Reader Response

Inactive Pipe Clarification
I was reading the last issue of the Damage Prevention Professional and noticed a slight inconsistency with the current PHMSA interpretation of “inactive” pipe located on page 8. Please see adjacent for a brief clarification and link to the PHMSA Advisory. In short, I think this is an important topic for your NG and HL pipeline readers and one that probably doesn’t gain enough attention, but has major ramifications from a compliance standpoint. The majority of operators may not be following this advisory and risk substantial exposure.

Also, applicable at the moment, the new HL rule was issued recently. One of the interesting things in the rule is that HL operators will have to treat all dents as immediate repairs, which is a substantial departure from previous regulation. As I’m sure you are aware, the majority of dents are located on the top of the pipe and are caused by excavation damage. PHMSA cites 2012 studies that outline how a 3% dent may cause failure, but a 6% with a secondary feature has been known to survive. Essentially, due to the size, shape and depth of geometric imperfections, operators must treat all dents as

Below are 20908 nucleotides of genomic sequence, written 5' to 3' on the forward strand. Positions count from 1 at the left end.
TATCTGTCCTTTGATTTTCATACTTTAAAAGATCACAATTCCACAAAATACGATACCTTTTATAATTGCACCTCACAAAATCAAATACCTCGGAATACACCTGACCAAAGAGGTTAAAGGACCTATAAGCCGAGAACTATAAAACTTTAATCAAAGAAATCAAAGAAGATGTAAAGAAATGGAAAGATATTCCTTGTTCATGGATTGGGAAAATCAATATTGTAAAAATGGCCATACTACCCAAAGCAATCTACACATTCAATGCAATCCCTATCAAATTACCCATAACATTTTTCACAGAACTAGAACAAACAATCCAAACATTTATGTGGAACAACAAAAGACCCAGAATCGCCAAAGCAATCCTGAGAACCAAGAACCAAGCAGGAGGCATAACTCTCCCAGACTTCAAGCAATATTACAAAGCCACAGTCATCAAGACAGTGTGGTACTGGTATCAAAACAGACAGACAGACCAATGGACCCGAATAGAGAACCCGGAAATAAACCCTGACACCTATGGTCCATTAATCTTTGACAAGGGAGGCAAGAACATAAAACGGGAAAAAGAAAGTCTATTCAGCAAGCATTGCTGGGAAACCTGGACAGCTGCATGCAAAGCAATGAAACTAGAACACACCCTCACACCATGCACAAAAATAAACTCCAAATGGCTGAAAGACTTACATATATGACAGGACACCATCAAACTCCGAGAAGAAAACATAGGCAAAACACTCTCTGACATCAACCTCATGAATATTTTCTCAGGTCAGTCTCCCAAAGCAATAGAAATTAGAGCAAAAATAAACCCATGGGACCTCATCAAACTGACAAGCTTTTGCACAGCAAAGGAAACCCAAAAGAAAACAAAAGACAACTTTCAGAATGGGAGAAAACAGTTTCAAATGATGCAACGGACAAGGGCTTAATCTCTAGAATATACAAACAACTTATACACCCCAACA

“immediate” due to the inability to accurately predict failures.

A Regulated Gas/HL Pipeline Clarification:
The 2017 winter issue of Damage Prevention Professional references the damage prevention definition for “abandoned” versus “inactive” line pipe, which is inconsistent with the current guidance issued by PHMSA. PHMSA issued an Advisory Bulletin (ADB-2016-05) on 8/16/16 describing the recognition of only two statuses of pipelines: “In service/Active” or “Abandoned.” Abandoned pipeline is defined as “permanently removed from service,” which includes following the processes and requirements for
abandoning pipeline §192.727 for gas and §195.402(c)(10) for hazardous liquid pipelines.

PHMSA further explains that regulated gas and HL pipeline that is typically referred to as “idled,” “inactive,” or “decommissioned” and otherwise not operating, but has not gone through the formal “abandoned” process, is still considered an active pipeline. As such, operators would be required to continue all relevant safety requirements, including integrity management, damage prevention and public awareness programs.
Josie Long, Process Performance Improvement Consultants, LLC

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